I haven’t changed my view of how the universe works since I was five. It all makes sense, but it makes sense as dreams within dreams. You can discuss parts of logically, but the whole is too expansive and complex to ever be captured by anything smaller than the universe itself. So while you can grow to the point where you can quite clearly see facets of creation, that perspective also exposes how infinite the universe is, and in accepting that fact there is a beautiful calm that comes over one when you no longer need answers.
Science has grown increasingly close to my understanding over the years, with there being major steps; as when science began to contemplate and then finally accept the idea of neuroplasticity. As time goes on these ideas seem less crazy and more possible and I continue to be on the hunt for bold scientists who are going in the same direction I am.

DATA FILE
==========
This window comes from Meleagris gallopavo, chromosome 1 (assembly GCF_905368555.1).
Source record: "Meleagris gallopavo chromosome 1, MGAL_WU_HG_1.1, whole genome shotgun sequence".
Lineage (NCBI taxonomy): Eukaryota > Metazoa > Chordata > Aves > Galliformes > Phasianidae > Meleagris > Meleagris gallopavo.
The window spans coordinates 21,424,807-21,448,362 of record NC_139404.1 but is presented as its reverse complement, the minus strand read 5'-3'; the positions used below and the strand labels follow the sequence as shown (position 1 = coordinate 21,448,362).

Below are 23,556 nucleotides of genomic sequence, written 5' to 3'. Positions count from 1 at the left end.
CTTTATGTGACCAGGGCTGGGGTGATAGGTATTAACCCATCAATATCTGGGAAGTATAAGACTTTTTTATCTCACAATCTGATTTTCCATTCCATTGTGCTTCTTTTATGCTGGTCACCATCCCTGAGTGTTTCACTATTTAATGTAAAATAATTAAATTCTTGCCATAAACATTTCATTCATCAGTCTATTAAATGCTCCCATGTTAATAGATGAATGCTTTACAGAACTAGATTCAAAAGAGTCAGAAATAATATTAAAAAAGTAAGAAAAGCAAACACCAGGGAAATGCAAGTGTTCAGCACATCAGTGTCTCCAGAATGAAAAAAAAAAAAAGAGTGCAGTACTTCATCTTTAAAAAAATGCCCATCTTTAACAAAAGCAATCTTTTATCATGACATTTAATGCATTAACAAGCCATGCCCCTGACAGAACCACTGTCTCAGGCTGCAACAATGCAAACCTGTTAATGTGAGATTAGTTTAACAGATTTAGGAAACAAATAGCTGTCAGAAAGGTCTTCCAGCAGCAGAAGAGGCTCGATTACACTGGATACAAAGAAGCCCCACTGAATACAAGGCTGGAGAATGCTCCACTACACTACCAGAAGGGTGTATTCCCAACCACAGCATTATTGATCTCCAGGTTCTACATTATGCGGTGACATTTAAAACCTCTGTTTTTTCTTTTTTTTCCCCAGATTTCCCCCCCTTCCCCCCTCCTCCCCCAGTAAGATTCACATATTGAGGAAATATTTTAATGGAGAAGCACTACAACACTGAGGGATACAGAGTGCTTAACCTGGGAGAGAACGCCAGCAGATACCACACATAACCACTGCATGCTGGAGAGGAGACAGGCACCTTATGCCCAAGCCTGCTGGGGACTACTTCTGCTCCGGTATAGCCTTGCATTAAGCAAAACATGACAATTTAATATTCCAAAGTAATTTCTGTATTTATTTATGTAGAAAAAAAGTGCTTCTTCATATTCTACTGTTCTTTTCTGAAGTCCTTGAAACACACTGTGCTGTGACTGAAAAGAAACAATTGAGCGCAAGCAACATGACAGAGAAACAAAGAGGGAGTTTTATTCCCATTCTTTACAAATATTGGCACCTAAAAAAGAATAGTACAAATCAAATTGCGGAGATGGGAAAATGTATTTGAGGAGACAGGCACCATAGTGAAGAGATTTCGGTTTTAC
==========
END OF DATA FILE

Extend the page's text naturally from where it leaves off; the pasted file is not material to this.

I don’t agree with every single statement that was made when I heard this interview in October, but I did immediately note this discussion as–by far–the closest description I’ve ever heard a scientist give to the reality I know.
I’m not sure what percentage of my readers are prepared to entertain ideas this big and complex, but if you are that type, I really do feel you have a good chance of illuminating some dark areas of your understanding if you do listen to this description of the dance that is done between what you see as you and what you see as the universe.
Have a great weekend everyone.
Following a serious childhood brain injury Scott McPherson unwittingly spent his entire life meditating on the concepts of thought, consciousness, reality and the self. This made him as strange to others as they were to him. Seeing the self-harm people created with their own overthinking, Scott dedicated part of his life to helping others live with greater awareness. He is currently a writer, speaker and mindfulness instructor based in Edmonton, AB, where he finds it strange to write about himself in the third person.